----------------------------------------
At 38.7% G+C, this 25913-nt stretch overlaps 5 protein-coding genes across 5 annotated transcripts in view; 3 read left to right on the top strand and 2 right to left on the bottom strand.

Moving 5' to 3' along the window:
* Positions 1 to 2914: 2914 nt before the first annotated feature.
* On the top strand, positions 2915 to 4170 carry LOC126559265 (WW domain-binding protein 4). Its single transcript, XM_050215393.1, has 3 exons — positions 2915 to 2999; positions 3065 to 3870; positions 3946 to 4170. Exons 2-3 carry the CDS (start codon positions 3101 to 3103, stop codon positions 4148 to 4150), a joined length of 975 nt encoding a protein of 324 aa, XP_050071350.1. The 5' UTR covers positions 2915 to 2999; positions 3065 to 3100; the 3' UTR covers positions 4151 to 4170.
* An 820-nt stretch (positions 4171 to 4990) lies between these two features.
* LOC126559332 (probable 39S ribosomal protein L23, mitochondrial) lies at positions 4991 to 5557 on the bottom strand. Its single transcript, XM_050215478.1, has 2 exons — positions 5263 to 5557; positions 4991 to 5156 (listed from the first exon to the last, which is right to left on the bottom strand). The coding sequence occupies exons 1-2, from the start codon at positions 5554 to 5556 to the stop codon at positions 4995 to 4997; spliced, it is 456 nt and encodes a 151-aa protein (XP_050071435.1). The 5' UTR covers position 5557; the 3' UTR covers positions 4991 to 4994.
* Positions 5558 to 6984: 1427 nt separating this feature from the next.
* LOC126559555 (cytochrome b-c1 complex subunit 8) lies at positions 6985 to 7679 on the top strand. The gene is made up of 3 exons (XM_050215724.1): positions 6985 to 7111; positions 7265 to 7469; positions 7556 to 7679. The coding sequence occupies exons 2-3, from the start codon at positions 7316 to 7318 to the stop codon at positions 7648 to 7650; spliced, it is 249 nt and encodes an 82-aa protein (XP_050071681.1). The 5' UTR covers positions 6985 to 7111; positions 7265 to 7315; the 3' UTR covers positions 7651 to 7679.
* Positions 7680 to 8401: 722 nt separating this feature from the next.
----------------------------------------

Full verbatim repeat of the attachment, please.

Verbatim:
At 38.7% G+C, this 25913-nt stretch overlaps 5 protein-coding genes across 5 annotated transcripts in view; 3 read left to right on the top strand and 2 right to left on the bottom strand.

Moving 5' to 3' along the window:
* Positions 1 to 2914: 2914 nt before the first annotated feature.
* On the top strand, positions 2915 to 4170 carry LOC126559265 (WW domain-binding protein 4). Its single transcript, XM_050215393.1, has 3 exons — positions 2915 to 2999; positions 3065 to 3870; positions 3946 to 4170. Exons 2-3 carry the CDS (start codon positions 3101 to 3103, stop codon positions 4148 to 4150), a joined length of 975 nt encoding a protein of 324 aa, XP_050071350.1. The 5' UTR covers positions 2915 to 2999; positions 3065 to 3100; the 3' UTR covers positions 4151 to 4170.
* An 820-nt stretch (positions 4171 to 4990) lies between these two features.
* LOC126559332 (probable 39S ribosomal protein L23, mitochondrial) lies at positions 4991 to 5557 on the bottom strand. Its single transcript, XM_050215478.1, has 2 exons — positions 5263 to 5557; positions 4991 to 5156 (listed from the first exon to the last, which is right to left on the bottom strand). The coding sequence occupies exons 1-2, from the start codon at positions 5554 to 5556 to the stop codon at positions 4995 to 4997; spliced, it is 456 nt and encodes a 151-aa protein (XP_050071435.1). The 5' UTR covers position 5557; the 3' UTR covers positions 4991 to 4994.
* Positions 5558 to 6984: 1427 nt separating this feature from the next.
* LOC126559555 (cytochrome b-c1 complex subunit 8) lies at positions 6985 to 7679 on the top strand. The gene is made up of 3 exons (XM_050215724.1): positions 6985 to 7111; positions 7265 to 7469; positions 7556 to 7679. The coding sequence occupies exons 2-3, from the start codon at positions 7316 to 7318 to the stop codon at positions 7648 to 7650; spliced, it is 249 nt and encodes an 82-aa protein (XP_050071681.1). The 5' UTR covers positions 6985 to 7111; positions 7265 to 7315; the 3' UTR covers positions 7651 to 7679.
* Positions 7680 to 8401: 722 nt separating this feature from the next.